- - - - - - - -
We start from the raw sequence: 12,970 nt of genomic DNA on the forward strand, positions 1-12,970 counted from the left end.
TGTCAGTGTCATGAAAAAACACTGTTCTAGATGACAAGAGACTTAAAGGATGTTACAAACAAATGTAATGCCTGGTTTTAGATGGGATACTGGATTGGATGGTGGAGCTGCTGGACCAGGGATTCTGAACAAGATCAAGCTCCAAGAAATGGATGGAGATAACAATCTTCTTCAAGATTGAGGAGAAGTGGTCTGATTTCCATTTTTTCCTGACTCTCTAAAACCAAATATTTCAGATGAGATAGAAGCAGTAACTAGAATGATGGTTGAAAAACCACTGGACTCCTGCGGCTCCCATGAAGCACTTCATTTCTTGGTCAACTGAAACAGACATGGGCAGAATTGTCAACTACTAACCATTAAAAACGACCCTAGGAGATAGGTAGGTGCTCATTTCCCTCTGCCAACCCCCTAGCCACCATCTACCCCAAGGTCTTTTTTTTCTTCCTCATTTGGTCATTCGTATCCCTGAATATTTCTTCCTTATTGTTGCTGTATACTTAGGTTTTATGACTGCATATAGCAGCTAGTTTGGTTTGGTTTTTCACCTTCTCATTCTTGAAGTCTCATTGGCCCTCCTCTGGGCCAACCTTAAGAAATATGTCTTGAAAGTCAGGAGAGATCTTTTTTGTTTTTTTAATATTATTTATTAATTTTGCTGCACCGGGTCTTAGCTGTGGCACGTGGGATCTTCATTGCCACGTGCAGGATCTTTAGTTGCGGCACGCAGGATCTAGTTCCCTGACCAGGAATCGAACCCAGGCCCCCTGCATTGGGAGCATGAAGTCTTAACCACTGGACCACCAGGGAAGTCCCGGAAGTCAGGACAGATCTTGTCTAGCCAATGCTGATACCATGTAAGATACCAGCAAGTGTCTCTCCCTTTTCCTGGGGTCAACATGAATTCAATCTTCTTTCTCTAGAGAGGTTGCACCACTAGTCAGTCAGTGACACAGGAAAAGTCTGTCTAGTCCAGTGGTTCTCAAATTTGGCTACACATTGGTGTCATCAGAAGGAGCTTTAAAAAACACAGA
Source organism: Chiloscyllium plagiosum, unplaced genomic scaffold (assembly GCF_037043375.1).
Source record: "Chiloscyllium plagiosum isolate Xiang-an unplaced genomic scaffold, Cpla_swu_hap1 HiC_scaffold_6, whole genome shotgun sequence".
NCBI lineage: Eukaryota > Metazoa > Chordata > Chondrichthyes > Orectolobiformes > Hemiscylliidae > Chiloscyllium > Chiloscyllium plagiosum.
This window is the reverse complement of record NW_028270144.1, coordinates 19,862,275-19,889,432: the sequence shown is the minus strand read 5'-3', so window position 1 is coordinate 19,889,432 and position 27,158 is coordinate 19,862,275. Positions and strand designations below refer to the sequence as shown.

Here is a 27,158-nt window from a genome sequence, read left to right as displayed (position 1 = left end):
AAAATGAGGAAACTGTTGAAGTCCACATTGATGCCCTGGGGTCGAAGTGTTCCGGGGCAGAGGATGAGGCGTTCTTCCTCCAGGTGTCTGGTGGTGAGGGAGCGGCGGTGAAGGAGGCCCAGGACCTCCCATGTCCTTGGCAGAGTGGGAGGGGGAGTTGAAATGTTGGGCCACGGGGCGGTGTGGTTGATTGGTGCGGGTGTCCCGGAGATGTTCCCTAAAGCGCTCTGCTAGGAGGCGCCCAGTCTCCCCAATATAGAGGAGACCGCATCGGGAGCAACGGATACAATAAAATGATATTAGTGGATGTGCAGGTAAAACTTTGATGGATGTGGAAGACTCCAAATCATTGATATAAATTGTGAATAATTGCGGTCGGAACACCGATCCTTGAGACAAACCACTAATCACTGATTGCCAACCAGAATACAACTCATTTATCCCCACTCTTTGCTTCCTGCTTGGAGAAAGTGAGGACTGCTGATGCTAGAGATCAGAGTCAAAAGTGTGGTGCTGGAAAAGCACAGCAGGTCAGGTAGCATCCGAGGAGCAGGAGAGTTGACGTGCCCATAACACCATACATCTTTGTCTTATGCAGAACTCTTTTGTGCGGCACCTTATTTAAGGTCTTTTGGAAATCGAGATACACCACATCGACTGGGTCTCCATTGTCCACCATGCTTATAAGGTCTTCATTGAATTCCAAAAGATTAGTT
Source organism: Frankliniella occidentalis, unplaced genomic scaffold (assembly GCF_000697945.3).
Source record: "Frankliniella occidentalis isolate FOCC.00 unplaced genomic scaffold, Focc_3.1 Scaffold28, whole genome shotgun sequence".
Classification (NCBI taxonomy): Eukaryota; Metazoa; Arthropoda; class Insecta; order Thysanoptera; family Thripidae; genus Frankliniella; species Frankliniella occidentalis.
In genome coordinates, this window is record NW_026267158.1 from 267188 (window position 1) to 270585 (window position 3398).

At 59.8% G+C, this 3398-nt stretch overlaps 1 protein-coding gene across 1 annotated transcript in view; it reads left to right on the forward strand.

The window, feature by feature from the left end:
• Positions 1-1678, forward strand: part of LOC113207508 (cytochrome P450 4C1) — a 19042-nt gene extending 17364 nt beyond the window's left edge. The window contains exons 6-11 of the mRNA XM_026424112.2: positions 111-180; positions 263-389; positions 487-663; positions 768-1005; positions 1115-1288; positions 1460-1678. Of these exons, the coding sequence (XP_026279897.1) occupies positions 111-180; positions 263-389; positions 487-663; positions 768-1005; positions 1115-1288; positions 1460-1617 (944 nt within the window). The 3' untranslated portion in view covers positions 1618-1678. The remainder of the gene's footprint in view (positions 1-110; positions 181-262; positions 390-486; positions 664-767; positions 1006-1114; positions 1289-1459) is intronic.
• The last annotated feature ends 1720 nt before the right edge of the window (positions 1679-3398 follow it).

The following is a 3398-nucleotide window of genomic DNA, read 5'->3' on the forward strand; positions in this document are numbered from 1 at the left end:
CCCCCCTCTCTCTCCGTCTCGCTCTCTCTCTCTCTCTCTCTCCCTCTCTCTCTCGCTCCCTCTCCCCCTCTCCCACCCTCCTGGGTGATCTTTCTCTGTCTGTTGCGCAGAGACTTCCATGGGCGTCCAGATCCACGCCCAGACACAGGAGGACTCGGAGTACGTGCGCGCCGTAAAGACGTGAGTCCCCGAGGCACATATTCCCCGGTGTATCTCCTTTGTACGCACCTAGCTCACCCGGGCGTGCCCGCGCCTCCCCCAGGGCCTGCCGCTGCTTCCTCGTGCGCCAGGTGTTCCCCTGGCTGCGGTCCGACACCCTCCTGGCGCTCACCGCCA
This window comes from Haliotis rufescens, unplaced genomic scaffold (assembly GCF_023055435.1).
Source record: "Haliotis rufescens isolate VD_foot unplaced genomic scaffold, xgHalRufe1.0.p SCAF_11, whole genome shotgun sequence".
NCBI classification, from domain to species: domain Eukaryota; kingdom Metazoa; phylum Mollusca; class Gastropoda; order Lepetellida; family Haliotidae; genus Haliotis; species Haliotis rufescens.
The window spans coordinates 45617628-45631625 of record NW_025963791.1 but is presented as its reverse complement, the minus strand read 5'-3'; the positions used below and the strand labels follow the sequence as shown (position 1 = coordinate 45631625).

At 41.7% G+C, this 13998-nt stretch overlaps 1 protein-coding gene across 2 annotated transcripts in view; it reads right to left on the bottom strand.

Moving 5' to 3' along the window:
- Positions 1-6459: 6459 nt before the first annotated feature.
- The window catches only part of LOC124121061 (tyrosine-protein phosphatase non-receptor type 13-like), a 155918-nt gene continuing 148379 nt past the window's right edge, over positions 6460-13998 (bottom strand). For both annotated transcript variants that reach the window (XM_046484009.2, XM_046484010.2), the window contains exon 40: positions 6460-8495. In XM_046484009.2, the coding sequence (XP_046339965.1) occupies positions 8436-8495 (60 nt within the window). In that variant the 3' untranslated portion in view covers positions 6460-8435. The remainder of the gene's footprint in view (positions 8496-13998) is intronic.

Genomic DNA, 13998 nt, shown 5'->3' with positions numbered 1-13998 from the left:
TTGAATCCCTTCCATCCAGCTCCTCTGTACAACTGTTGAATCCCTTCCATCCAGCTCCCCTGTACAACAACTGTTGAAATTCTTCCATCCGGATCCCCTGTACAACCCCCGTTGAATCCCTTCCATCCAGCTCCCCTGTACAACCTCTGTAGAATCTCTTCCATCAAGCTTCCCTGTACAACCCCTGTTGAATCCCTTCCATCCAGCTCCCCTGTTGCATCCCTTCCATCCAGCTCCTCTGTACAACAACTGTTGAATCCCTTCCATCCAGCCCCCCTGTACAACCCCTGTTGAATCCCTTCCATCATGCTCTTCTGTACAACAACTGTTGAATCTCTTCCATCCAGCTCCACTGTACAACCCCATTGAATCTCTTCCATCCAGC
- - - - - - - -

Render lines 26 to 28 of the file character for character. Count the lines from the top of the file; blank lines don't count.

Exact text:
- The window catches only part of LOC124121061 (tyrosine-protein phosphatase non-receptor type 13-like), a 155918-nt gene continuing 148379 nt past the window's right edge, over positions 6460-13998 (bottom strand). For both annotated transcript variants that reach the window (XM_046484009.2, XM_046484010.2), the window contains exon 40: positions 6460-8495. In XM_046484009.2, the coding sequence (XP_046339965.1) occupies positions 8436-8495 (60 nt within the window). In that variant the 3' untranslated portion in view covers positions 6460-8435. The remainder of the gene's footprint in view (positions 8496-13998) is intronic.

Genomic DNA, 13998 nt, shown 5'->3' with positions numbered 1-13998 from the left:
TTGAATCCCTTCCATCCAGCTCCTCTGTACAACTGTTGAATCCCTTCCATCCAGCTCCCCTGTACAACAACTGTTGAAATTCTTCCATCCGGATCCCCTGTACAACCCCCGTTGAATCCCTTCCATCCAGCTCCCCTGTACAACCTCTGTAGAATCTCTTCCATCAAGCTTCCCTGTACAACCCCTGTTGAATCCCTTCCATCCAGCTCCCCTGTTGCATCCCTTCCATCCAGCTCCTCTGTACAACAACTGTTGAATCCCTTCCATCCAGCCCCCCTGTACAACCCCTGTTGAATCCCTTCCATCATGCTCTTCTGTACAACAACTGTTGAATCTCTTCCATCCAGCTCCACTGTACAACCCCATTGAATCTCTTCCATCCAGC